Americans know that Valentine’s Day falls on February 14th and that it is a day for couples to exchange flowers, jewelry & chocolates. They go out to romantic dinners, book massages & take horse drawn carriage rides down idyllic Main Streets basking in a blanket of gently falling snow as grinning passerby greet them with a mixture of pure joy and envy. At least, that’s what we’ve learned from Hallmark movies and 30 second commercials we used to endure before DVR and streaming services existed.
Roughly 10% of engagements happen on February 14 and an additional 30% take place sometime between Christmas and Valentine’s Day.
The question is, WHY?
There are at least 3 St. Valentine’s in Christianity; St. Valentine of Rome, St. Valentine of Terni & another St. Valentine who was martyred in Africa. Relics of these saints can be found in various locations including Italy, Brazil and Ireland. Still, how did Christian martyrs lead us to buying our loved ones brand new Acuras with a giant red ribbon on the hood?
It is said that one of the aforementioned St. Valentines used to perform illegal marriages, despite being warned against it by Claudius the Cruel. Our man Claud decreed all weddings illegal, in an attempt to keep his men engaged in bloody warfare in the late 200’s. One of these brave Valentine martyrs is said to have been executed on February 14th; though evidence of this story is a bit weak here, as is the evidence that while one of these saints was jailed, he sent a note to someone signed “your Valentine.”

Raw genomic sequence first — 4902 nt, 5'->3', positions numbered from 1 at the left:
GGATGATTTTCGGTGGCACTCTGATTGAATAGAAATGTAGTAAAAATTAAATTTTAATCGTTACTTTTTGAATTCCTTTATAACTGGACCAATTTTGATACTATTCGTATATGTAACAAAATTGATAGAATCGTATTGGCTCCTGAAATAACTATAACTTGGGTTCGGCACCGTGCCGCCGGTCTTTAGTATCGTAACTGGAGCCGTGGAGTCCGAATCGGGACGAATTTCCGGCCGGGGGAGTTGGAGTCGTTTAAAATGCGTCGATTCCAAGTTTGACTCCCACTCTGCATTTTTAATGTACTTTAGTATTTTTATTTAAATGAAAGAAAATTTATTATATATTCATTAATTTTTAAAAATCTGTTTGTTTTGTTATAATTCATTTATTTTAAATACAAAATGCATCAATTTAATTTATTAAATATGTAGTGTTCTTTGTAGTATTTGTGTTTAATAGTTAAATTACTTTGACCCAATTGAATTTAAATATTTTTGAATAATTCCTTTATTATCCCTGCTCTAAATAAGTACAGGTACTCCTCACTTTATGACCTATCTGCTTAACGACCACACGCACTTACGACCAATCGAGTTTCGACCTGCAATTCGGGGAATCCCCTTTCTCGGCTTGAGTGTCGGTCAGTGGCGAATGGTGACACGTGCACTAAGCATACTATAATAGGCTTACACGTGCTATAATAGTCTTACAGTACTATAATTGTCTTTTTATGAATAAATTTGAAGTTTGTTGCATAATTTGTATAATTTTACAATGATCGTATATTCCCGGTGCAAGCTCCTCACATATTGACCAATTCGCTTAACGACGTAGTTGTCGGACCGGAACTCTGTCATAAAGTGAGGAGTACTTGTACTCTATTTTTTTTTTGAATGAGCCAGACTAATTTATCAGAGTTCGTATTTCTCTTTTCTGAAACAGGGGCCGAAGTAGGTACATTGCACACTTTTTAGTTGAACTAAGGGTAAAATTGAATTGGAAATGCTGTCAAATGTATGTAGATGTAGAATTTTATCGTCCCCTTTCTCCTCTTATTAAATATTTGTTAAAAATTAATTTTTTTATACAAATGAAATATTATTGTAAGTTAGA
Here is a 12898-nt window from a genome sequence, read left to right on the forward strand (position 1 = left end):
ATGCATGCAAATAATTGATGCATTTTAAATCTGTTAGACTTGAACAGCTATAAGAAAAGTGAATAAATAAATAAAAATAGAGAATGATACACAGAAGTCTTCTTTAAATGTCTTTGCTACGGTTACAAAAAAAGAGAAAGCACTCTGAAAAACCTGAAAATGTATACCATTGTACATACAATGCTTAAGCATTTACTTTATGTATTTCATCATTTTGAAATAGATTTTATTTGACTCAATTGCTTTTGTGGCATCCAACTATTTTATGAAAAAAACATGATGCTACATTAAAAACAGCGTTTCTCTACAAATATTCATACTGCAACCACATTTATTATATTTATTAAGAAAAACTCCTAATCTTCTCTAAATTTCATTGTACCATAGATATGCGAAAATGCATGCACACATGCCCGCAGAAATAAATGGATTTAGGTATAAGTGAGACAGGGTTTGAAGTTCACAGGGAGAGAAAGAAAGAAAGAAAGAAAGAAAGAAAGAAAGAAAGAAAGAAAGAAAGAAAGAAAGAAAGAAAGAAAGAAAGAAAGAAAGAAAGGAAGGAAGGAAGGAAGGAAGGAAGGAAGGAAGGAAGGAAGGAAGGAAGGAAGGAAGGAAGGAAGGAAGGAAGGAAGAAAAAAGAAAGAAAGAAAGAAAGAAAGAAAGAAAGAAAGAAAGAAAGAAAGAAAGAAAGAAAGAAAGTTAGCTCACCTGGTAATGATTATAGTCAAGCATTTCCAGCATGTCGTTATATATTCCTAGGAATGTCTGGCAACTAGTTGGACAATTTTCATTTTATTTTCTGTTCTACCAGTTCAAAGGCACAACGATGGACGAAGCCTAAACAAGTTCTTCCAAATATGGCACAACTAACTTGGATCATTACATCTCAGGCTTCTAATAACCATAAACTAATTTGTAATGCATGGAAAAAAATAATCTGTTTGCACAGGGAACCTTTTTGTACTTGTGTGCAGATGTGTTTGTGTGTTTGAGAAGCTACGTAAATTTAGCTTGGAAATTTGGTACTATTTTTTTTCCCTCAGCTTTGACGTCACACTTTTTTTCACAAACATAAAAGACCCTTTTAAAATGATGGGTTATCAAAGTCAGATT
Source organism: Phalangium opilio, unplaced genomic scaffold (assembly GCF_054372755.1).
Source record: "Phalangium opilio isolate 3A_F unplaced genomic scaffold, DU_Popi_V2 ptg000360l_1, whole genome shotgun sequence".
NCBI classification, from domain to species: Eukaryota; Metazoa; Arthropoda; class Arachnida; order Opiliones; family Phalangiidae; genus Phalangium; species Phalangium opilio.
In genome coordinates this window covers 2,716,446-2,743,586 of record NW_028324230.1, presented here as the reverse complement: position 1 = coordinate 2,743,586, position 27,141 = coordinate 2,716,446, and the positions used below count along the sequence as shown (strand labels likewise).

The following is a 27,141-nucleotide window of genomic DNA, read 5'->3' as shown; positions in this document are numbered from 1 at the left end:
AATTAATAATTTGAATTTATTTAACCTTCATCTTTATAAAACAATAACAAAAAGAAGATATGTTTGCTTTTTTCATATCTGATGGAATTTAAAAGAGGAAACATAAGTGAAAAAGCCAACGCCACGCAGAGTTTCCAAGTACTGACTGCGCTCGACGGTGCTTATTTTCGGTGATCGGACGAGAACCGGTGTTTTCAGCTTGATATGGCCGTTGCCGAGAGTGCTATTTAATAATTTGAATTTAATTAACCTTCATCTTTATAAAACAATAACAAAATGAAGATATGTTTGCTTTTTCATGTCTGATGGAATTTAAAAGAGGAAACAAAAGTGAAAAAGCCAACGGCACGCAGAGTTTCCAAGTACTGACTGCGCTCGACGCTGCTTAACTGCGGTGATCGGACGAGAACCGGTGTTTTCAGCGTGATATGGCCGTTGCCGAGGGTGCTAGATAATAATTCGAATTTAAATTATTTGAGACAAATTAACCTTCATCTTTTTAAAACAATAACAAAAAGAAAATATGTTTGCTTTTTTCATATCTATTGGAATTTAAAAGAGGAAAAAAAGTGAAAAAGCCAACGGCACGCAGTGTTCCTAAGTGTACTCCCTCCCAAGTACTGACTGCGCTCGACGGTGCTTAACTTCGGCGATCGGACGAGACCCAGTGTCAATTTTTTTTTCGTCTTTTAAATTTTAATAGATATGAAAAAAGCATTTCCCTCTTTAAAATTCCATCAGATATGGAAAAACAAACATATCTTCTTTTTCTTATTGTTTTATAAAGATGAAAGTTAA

While these events may seem to draw a tenuous line between love and February 14th. The Valentine’s Day Conundrum isn’t solved by legend alone. The truth may actually lie with poetry. Geoffrey Chaucer wrote the Parliament of Fowls in 1382; which could be the first real connection between Valentine’s Day and romantic love.
For this was on Saint Valentine’s Day
When every bird comes there to choose his match
(Of every kind that men may think of!),
And that so huge a noise they began to make
That earth and air and tree and every lake
Was so full, that not easily was there space
For me to stand—so full was all the place.
Yet still, we have to wonder about the evolution of the Sweetest Day since Chaucer. Certainly one poem couldn’t have shaped this holiday for centuries to come.
Enter Richard Cadbury. Yep, the father of chocolate in the UK was the first chocolate manufacturer to sell his chocolates in hand made heart shaped boxes with lace, cupids and all the red dye money could buy. He began selling these assortments for Valentine’s Day back in the 1840’s, after the union of Valentine’s Day and romantic love had became a Victorian tradition (though we’re still not entirely sure how it came to be).
Since then, you can thank greeting card companies and chocolate companies (guilty as charged) for promoting romantic gifts on February 14th; though certainly just about anything can be considered a romantic gift. But Valentine’s Day has become so much more than a way to show romantic love. It’s an excuse to show your friends, children, siblings and grandchildren that you are thinking of them.
And let’s face it, after the year we’ve had, we could all focus on love a little more. 🙂